Let’s Talk: Sustainability Celebrating Diversity
It is hard to believe that in some countries today it is still illegal to be gay. In fact homosexual activity remains illegal in 70 countries - only 65% of people living in United Nations countries can now be considered in legally consenting, same-sex relationships (Source: Forbes). That seems pretty shocking. Companies are more actively promoting inclusivity and yet attitudes take time to change. According to the Equality Index, many countries around the world still offer no protection for LGBTQ+ employees from workplace discrimination, as shown in the map below.
The Yogyakarta Principles were first developed in 2007 as recognition grew for the need to acknowledge and protect LBTQ+ human rights. It promised a future where, “all people born free and equal in dignity and rights can fulfil that precious birthright”. In some countries that still remains an aspiration rather than reality.
These are the stories of two employees at NTT in the UK leading the force for change as they look to educate others and provide a safe workplace for a diverse workforce.
Thinking about sexual orientation especially, do you still face issues today?
GI grew up in the UK at a time when Section 28 of the local government group was still in law. This meant it was illegal for a government institution to include education to promote homosexuality as a positive lifestyle choice so when I was going through school and my degree I was part of a generation who grew up where there was no discussion formally allowed. I marvel at Gen Zs who don’t have that hangover. For Gen X’s there is still a lot of that hangover with institutionalized and internalized homophobia so I think it’s very important for the 40+ year-olds fighting against something you grew up with or lived through.
PWhen I joined the company I was in the kitchen and some colleagues were playing pool when one suddenly shouted, ‘that’s so gay’. I normally would have let it slide but that really triggered something in me and hearing it used in a derogatory way was very hurtful. I spoke to my Manager who dealt with it quickly and respectfully. Language is so important. We also did a live virtual event on this, to bring about awareness on the use of inclusive language. I really wish there didn’t have to be a network because it shouldn’t matter who I am. The good news is support for the LGBQT+ community is genuine at NTT because team members from all over the company actively get involved in our events. Everyone here is open to the idea of expanding their learning and awareness which results in people feeling able to share their ideas and stories openly.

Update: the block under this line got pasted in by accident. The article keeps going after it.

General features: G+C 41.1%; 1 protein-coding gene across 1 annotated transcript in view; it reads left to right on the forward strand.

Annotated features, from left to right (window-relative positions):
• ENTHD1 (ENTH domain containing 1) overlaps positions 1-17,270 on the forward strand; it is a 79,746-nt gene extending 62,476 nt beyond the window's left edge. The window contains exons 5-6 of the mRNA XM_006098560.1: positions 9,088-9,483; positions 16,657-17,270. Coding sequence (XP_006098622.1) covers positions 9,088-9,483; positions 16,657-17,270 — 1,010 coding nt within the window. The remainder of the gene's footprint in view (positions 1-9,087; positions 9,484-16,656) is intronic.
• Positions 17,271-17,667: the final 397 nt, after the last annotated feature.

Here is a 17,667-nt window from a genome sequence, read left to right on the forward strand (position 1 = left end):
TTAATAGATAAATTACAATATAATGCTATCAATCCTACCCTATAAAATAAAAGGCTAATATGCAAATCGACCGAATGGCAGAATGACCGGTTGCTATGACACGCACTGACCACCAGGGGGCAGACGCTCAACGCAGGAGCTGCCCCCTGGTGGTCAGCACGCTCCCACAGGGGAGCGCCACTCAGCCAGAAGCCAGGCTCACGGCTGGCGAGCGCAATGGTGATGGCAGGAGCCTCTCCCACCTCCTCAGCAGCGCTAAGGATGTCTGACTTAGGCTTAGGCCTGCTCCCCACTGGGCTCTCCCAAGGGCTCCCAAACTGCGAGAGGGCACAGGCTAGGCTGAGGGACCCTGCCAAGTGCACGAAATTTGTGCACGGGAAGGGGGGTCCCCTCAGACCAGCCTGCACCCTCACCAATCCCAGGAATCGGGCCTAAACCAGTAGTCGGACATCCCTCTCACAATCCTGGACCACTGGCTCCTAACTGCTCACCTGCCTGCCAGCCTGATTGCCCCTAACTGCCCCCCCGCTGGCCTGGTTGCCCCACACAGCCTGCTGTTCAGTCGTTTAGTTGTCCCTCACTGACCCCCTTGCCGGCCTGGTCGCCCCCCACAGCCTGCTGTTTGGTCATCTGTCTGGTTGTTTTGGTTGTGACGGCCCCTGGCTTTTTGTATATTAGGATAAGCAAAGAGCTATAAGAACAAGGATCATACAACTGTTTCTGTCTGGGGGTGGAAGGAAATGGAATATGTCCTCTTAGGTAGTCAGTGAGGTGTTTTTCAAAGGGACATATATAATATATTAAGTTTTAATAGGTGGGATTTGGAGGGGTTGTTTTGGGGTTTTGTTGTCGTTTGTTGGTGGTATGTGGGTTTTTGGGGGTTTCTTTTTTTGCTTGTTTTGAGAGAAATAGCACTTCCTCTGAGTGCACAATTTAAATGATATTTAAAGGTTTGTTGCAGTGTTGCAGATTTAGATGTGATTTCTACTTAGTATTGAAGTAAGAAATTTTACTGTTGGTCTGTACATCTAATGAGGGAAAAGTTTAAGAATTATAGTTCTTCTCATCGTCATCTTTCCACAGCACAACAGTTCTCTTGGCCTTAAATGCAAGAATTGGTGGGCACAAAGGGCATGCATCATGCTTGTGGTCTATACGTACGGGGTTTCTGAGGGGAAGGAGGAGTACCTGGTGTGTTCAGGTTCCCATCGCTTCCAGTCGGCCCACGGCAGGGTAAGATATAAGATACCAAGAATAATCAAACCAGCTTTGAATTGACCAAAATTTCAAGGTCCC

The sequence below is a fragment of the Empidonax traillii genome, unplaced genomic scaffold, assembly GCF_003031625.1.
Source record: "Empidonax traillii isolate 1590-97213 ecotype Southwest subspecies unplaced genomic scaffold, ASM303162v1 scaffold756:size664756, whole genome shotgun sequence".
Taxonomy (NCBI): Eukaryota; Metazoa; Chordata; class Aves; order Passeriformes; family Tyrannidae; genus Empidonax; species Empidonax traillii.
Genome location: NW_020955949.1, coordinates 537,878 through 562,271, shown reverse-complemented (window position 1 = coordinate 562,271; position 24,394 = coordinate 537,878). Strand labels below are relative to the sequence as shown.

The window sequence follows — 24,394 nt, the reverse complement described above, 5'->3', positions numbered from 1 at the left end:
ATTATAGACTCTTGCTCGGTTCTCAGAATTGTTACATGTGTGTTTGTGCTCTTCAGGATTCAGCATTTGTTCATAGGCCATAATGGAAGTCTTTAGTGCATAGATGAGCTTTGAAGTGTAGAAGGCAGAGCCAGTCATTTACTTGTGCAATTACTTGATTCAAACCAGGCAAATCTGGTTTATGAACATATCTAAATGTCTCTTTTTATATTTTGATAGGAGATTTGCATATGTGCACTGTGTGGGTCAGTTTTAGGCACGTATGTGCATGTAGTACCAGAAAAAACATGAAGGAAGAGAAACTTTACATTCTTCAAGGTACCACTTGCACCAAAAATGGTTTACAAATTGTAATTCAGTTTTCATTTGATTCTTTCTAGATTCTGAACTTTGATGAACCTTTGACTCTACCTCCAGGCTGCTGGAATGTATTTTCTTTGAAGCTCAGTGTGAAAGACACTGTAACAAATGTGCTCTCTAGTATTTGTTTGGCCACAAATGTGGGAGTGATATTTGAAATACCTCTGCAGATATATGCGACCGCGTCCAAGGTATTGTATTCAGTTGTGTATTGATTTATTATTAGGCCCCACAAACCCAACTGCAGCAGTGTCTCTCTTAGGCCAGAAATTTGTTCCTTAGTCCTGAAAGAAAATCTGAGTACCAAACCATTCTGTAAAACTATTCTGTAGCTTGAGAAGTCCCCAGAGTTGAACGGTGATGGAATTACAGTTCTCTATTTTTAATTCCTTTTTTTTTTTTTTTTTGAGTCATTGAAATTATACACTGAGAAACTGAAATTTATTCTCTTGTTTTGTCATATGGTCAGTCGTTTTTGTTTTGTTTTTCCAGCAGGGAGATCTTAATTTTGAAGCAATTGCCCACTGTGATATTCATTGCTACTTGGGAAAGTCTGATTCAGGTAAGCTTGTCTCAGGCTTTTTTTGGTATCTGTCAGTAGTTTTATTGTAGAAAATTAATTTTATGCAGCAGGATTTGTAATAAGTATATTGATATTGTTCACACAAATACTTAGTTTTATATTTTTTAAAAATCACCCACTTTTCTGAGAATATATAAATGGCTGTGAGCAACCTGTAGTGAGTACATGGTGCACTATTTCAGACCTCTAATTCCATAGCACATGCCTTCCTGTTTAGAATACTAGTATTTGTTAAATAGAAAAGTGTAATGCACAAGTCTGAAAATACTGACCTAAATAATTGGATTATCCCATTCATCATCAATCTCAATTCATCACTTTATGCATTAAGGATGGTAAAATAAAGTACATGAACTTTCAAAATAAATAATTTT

GEquity is critical. We know that not everyone has the same starting block and we all recognize that. Sexual orientation is not the first thing you see in someone and it’s really such a small part of the whole person yet it can have a huge impact. Hiding your true self is exhausting and creates self-doubt and fears over coming out when you should just be able to be you.
Where do you go from here and what comes next?
PContinuing to grow NTT Pride Alliance, increase awareness, deliver more live events, help keep the conversation moving and ensure our policies and procedures are inclusive. In the past we’ve had parents reaching out to us as their children have come out and helping them to understand more about it and where to get further help if they need it. We’ll continue to support them and signpost to more information or help if they would like it. Creating an inclusive workplace where people feel they belong is so important to me because I felt so hidden for such a long time. Everyone has their own unique journey and I want our employees to feel cared for and safe, so they can be their best and most authentic self.
GBuilding relationships with our clients is very important. We are ranked above all our close competitors for positive diversity and inclusion by the Financial Times and that is based purely on client feedback that is provided anonymously. This year we were rated third in our sector and that means a lot to us. We’re going to continue investing in our partnership with myGwork too as a statement of our intent to increase our presence within ‘the business community for LGBT+ professionals, students, inclusive employers and anyone who believes in workplace equality.
Wow that’s a fantastic achievement – do you think awards like that make a difference?
PYes, I think they do. It’s good to get the recognition and gives you a platform to do more and attract a more diverse candidate pool. I have been nominated for The LGBTQI+ Inclusion Champion Award at the DEI Tech Awards. The event aims to provide a safe and supportive space for like-minded individuals to collaborate, support and champion the differences that make us unique, and ultimately help businesses to thrive. It gives me an opportunity to highlight the issues we encounter and I feel really honored to do this and be involved. Two of my colleagues – Roli Agrawal and Elaine Riley– are also up for awards. (Full results and details are available: here)
What would be your final comment or piece of advice to people reading this article?
PI just want the right to be ignored, after all we should all just be able to come to work as our best selves and celebrate diversity.
GNobody’s just one thing and that’s what makes us exciting as individuals.